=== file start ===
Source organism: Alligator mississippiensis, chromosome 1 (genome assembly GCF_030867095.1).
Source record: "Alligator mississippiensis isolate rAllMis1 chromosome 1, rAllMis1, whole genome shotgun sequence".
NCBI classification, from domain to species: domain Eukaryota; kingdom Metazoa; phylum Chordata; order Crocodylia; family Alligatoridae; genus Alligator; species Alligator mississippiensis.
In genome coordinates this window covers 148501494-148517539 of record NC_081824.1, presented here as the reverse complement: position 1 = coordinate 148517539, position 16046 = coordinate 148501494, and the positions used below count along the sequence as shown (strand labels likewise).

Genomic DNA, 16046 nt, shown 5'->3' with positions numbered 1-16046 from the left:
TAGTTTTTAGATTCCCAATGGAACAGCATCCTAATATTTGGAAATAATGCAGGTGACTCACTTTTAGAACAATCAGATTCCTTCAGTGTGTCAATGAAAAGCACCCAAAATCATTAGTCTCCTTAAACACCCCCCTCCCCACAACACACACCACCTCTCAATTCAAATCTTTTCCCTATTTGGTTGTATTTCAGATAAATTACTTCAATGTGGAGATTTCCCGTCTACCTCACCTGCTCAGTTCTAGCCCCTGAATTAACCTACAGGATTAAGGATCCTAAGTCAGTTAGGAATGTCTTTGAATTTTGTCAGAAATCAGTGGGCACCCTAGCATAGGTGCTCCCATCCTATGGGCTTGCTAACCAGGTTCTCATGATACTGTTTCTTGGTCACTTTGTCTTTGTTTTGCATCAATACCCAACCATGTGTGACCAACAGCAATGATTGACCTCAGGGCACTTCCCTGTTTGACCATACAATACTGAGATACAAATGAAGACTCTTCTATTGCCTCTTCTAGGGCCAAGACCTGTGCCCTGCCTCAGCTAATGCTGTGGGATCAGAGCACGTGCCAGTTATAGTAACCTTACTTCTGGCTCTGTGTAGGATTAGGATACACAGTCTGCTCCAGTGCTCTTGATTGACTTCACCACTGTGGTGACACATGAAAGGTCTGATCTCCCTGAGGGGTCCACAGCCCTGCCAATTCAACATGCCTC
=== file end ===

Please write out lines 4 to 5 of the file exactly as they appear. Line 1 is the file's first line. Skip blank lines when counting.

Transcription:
In genome coordinates this window covers 148501494-148517539 of record NC_081824.1, presented here as the reverse complement: position 1 = coordinate 148517539, position 16046 = coordinate 148501494, and the positions used below count along the sequence as shown (strand labels likewise).

Genomic DNA, 16046 nt, shown 5'->3' with positions numbered 1-16046 from the left: